11. 11. Discussion and Brainstorming • Many tools are becoming available for farmers with volumes to  sell – this needs to continue & link to regional trade options • In most years there seems to be too much maize leaving local  areas – what information might help improve local stocks? • In some years an increased number of smallholders may have In some years an increased number of smallholders may have  small quantities to sell.  How to serve them? • In some years many more hhs may need to buy. What  information helps inform this?  Crop forecast & buying forecast? • A majority of hhs need to increase production, first for home  consumption  & to  sell. What information helps?   consumption & to sell What information helps? • Improved on‐farm storage for consumption and possible selling  later seems to have potential – what to do to help with  information on this front?
  12. 12. Zikomo Kwambili,  Natotela sana,  L'i tumezi ahulu, Twalumba kapati,  Thanks to Zambian smallholders, traders,  consumers and to policy makers for  opportunities to obtain/share information and  ideas
  13. 13. Other Slides for Background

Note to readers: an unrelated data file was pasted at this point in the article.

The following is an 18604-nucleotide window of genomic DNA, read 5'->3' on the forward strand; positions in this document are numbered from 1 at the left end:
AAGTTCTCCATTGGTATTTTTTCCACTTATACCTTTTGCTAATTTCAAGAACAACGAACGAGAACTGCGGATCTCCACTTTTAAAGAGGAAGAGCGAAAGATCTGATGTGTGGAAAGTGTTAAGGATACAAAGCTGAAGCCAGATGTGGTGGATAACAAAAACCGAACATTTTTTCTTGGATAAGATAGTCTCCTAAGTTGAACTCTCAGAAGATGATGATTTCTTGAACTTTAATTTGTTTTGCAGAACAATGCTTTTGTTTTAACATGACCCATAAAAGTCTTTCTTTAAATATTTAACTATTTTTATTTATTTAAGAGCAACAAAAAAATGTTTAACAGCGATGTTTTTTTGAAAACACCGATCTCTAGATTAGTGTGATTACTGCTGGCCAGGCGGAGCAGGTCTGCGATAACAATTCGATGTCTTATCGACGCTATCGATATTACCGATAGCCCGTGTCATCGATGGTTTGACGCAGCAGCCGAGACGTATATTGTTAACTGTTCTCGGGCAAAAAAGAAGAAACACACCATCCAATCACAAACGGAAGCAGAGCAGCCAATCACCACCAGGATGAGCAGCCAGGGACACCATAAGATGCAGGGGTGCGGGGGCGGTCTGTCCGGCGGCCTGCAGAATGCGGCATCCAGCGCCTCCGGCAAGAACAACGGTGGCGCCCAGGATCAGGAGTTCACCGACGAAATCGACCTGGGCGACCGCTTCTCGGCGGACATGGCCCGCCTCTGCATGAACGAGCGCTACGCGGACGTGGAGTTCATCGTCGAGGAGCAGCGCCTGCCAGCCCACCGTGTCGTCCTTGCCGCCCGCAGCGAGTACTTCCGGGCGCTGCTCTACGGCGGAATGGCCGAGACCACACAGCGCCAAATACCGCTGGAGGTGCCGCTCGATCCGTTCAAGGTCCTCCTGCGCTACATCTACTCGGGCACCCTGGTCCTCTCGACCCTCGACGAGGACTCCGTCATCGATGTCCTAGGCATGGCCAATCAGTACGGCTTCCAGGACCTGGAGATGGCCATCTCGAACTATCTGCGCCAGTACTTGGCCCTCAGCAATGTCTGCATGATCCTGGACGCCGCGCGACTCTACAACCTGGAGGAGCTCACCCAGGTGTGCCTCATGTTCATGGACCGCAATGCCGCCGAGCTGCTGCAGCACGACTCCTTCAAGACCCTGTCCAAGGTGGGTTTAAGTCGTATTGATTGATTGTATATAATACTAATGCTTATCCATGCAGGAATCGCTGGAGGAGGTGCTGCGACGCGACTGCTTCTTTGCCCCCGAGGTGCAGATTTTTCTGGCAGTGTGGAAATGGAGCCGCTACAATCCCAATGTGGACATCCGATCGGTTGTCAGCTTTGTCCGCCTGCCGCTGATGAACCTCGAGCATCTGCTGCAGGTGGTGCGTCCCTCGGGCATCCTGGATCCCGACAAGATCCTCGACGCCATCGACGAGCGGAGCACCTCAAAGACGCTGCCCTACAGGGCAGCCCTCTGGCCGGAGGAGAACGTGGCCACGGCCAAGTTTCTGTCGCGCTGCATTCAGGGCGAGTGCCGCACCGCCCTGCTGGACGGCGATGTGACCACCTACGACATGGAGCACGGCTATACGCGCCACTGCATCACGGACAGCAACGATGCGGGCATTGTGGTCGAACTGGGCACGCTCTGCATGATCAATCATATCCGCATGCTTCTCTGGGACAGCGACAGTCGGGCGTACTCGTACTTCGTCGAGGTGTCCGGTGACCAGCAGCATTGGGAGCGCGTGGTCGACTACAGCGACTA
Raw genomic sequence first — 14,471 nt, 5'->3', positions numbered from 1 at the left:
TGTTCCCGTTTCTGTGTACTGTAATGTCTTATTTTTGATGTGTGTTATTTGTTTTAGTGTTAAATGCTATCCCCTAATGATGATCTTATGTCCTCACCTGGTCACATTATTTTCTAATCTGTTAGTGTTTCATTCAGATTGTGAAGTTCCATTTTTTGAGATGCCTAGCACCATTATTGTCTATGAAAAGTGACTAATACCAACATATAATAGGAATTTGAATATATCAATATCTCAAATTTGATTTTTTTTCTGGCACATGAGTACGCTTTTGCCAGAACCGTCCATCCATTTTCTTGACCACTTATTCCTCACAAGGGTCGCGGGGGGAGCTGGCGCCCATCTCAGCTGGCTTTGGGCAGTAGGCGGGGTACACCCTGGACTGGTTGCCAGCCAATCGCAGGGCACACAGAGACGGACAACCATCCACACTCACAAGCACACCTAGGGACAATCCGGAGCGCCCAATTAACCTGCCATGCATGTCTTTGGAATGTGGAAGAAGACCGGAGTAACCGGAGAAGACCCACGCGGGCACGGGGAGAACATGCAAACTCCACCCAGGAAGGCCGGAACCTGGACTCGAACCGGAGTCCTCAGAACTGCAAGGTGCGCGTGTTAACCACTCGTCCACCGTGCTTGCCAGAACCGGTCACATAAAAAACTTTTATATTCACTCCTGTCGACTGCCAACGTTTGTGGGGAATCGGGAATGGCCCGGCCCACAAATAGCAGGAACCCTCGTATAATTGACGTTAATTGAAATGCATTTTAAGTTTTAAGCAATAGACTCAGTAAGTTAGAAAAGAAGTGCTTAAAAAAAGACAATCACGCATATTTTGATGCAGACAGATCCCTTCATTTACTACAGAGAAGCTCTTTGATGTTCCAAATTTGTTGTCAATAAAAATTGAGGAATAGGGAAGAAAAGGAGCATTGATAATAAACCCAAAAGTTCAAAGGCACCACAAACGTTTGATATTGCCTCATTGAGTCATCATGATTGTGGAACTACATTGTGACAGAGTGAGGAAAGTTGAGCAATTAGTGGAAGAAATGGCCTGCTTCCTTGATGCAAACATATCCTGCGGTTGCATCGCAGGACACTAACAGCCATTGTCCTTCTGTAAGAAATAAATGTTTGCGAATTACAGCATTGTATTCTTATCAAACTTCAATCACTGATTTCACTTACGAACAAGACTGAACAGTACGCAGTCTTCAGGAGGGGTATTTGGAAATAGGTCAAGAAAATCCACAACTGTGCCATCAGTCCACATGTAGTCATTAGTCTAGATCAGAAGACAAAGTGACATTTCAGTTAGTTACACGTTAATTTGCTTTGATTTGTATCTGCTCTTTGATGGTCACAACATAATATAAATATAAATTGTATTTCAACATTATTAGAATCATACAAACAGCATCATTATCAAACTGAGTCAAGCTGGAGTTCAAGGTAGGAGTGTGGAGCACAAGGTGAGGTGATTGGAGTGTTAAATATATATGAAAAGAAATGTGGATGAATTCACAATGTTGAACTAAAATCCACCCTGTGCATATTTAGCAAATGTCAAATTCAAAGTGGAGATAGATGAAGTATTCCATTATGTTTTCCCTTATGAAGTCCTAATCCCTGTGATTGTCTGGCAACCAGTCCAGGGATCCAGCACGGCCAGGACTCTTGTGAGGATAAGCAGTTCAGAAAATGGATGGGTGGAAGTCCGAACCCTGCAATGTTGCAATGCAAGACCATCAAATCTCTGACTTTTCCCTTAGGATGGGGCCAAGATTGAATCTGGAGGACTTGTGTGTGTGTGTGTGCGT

14. 14. Maize Productivity Patterns &Trends  Summary  Increases in maize production have come largely from  p g y area expansion not yield improvements Maize yield potential not being achieved even in the era of  FSP large portion of smallholder with declining maize yield over  03/04 to 07/08  By 2007/08 only 35 % of smallholders have become  fertiliser users Yield improvements among fertiliser users is greatest  Yi ld i f ili i among smaller land holding categories Generally, maize yield strongly associated with rainfall  Generally maize yield strongly associated with rainfall both amount and timing
  15. 15. Potential Market:    Urban Food Consumption Patterns U b F dC ti P tt Overall the combined importance of meat,  eggs, fish & dairy has surpassed the role of  eggs fish & dairy has surpassed the role of cereals/staples.   For poorest, cereals still dominate F t l till d i t Vegetables important group, especially for  poorest Poultry & eggs have become very important  & dominate the meats group outside Lusaka
  16. 16. Potential Market:    Urban Food Consumption Patterns Among staples, maize still dominates for lower income consumers, but wheat has become very important for all urban consumers. In Lusaka, wheat products dominate among staples except for the lowest expenditure groups Cassava important in Mansa & Kasama, esp. among low expenditure quintile of consumers Poultry & eggs have become very important & dominate the meats group outside Lusaka
  17. 17. Urban Food Budget Shares For Key Products Food Item ‐‐‐‐‐‐‐‐‐‐‐‐‐‐% expenditure share ‐‐‐‐‐‐‐‐‐‐‐‐‐‐‐ Lusaka Kitwe Mansa Kasama Cereals & Staples 24.1 27.4 28.0 27.2 Dairy items Dairy items 5.2 52 3.6 36 1.7 17 2.0 20 Meat & eggs 16.8 15.6 12.7 14.5 Fish 7.6 8.4 12.4 12.5 Vegetables 13.7 15.0 11.4 14.2 Fruits 3.6 4 3.7 4.0 Other Foods Other Foods 16.4 16 4 17.1 17 1 16.9 16 9 18.4 18 4 Tobacco & alcohol 5.3 4.6 6.3 4.0 Food away from home 7.3 4.3 6.9 3.2 100.0 100.0 100.0 100.0